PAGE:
David C. Drummond, vice president for corporate development at Google, acknowledged that the company was "very competitive" in its pursuit of talent, but added: "We're very sensitive to how everybody is perceiving us. We think the Silicon Valley ecosystem is critical for Google's success."
Google is also making it more difficult for some start-ups to raise funds. In the second half of the 1990's, entrepreneurs frequently complained that the specter of Microsoft hung over their every conversation with venture capitalists. Today, they say the same about Google.
"When I meet with venture capitalists, or if I'm engaged in a conversation about going into partnership with someone, inevitably the question is, 'Why couldn't Google do what you're doing?' " said Craig Donato, the founder and chief executive of Oodle, a site for searching online classified listings more quickly.
"The answer is, 'They could, and they're probably thinking about it, but they can't do everything and do it well,' " Mr. Donato said. "Or at least I'm hoping they can't."
Google has already added free e-mail, mapping, news aggregation and digital-photo management to its offerings, bringing it into competition in each case with two or more rivals. On Wednesday, it will announce plans for an instant-messaging system. And its plans for a new stock issue are fueling speculation that it is preparing to enter any number of other markets, from services for mobile phone users to an online payment service that would compete with PayPal.
Add to that list an Internet-based phone system and several products that would be directly aimed at Microsoft, including a Google browser and a software offering that would compete with Microsoft Office.
"If there's a perception that we're exploring lots of different areas, some of which might not be directly related to our core area of search, that's true," said Mr. Drummond, the Google vice president. "It's part of our DNA to be always innovating and exploring lots of different areas."
Yet so driven has Google been in its pursuit of new markets that at least a few in Silicon Valley are using an epithet to taunt Google that people here once reserved for Microsoft: "The Borg," a reference to an army of creatures in "Star Trek: The Next Generation" that took over civilization after civilization with machinelike precision.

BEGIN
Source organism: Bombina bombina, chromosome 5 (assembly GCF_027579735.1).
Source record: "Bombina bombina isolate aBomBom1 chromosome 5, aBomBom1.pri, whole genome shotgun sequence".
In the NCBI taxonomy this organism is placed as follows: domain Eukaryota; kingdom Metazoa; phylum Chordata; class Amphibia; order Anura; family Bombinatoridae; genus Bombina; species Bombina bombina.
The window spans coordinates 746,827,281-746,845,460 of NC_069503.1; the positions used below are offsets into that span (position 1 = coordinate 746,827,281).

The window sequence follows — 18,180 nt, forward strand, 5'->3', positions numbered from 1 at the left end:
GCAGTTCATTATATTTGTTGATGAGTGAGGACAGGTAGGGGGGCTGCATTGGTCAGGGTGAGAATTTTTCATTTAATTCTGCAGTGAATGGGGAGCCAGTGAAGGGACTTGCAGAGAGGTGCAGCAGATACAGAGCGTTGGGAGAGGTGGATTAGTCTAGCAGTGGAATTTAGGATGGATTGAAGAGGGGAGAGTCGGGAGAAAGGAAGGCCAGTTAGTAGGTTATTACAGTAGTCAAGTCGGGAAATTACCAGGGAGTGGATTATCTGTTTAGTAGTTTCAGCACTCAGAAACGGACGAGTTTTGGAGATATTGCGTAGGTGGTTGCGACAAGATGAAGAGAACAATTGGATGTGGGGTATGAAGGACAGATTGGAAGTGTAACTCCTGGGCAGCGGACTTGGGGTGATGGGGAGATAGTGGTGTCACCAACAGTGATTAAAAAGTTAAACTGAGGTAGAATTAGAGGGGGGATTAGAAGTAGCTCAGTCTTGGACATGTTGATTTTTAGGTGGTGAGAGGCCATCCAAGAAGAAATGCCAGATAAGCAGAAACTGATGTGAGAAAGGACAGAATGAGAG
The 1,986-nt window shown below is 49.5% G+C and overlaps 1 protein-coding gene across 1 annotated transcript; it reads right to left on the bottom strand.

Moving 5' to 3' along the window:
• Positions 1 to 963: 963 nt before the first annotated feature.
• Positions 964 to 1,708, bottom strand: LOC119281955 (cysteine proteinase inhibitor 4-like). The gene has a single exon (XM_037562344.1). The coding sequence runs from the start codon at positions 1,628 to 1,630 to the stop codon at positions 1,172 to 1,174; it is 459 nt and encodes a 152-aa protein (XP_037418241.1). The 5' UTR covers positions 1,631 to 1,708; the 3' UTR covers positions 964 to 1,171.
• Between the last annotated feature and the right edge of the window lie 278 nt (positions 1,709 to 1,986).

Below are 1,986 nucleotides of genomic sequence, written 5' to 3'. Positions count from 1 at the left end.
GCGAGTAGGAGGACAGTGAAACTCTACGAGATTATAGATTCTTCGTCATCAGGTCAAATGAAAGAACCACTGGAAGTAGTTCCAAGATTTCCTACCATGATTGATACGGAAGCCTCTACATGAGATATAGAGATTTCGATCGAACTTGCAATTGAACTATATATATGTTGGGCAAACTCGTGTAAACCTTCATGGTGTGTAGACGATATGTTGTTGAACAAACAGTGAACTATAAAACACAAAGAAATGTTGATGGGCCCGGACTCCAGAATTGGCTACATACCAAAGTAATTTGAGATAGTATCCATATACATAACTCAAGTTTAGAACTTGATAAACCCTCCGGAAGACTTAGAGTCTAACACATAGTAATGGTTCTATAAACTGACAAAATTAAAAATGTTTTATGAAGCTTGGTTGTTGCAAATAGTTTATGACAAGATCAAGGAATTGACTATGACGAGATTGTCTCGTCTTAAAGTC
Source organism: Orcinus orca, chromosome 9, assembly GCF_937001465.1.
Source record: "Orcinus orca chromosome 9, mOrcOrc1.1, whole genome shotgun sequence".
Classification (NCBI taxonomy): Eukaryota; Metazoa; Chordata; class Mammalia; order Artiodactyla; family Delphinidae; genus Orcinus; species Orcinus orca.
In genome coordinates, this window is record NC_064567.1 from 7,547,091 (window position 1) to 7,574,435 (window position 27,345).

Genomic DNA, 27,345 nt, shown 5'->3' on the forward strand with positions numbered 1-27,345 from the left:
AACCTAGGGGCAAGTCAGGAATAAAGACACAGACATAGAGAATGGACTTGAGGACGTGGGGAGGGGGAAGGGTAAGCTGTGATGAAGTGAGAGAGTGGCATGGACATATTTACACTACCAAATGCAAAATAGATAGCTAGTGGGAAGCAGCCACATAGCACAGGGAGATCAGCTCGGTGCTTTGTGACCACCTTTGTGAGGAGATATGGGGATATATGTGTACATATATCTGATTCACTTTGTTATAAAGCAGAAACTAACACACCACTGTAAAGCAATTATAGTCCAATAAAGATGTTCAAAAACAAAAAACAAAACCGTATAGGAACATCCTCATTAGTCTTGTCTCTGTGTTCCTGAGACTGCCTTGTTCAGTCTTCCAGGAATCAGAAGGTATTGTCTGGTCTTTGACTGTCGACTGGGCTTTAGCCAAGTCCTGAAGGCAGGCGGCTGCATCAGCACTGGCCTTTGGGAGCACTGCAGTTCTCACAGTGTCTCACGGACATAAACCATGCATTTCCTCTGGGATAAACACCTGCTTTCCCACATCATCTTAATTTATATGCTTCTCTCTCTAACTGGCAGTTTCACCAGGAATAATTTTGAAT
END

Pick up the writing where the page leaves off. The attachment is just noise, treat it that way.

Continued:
Perhaps an anti-Google reaction was to be expected, given the glowing press the company has enjoyed for several years. Or maybe the carping and complaining is the inevitable reaction to a company so successful that it cannot help stomping on toes, even if accidentally.
"Hubris is an issue at every one of these Silicon Valley companies that are successful," said Peter Thiel, a founder of PayPal who has invested in roughly 15 Internet start-ups in recent years. "I don't know if it's any worse at Google than it's been at other highly successful technology companies."
Aggressiveness is another signal trait among successful companies like Google - something those in parts of the media world are starting to learn.
Google recently announced that it would not talk to any reporter from CNETNews.com, a technology news Web site, until July 2006, after a reporter for the site wrote an article raising privacy questions about the information Google collects about individuals.
The company also provoked the ire of many within the blogging world - not to mention snarky comments in Silicon Valley from those thinking Google was behaving like an old-line company that doesn't get it - when earlier this year it fired a new employee who had joked online that the free meals, the on-site gym and all the other perks were a clever ploy to keep people at their desks longer.
"Google is at that inflection point where it's starting to act like an establishment company, and Silicon Valley is a rebel culture," said Gautam Godhwani, a founder and chief executive at Simply Hired, an online employment site.
Microsoft, of course, has its hold on the Windows world - and a market capitalization almost four times Google's. By contrast, switching to a new search engine is as easy as calling up another Web page - if a new company is able to do to Google what Google did to some of the earliest leaders of search, including AltaVista and Excite.
For the moment, at least, Google is aiming for that most coveted position in technology: a platform that, like Microsoft's operating system, is so popular that outside software developers write programs, and Web developers build new Google-related services, that render the Google home page indispensable to the personal computer ecosystem.
"In the day, you'd hear that Microsoft was the evil empire, especially in Silicon Valley," said Brian Lent, the president of Medio Systems, a start-up in Seattle working on mobile-phone-based search. "Google is the new evil empire, because they're in such a powerful position in terms of control. They have potential monopolistic control over access to information."
Mr. Lent, who worked closely with Google's founders, Sergey Brin and Larry Page, when all three were Ph.D. students at Stanford University, helped introduce Mr. Brin and Mr. Page to one of the company's earliest investors.
"I like and respect the Google guys," Mr. Lent said, "but let's just say that their ultimate aim seems to me to be, 'One Google under Google, for which it stands.' "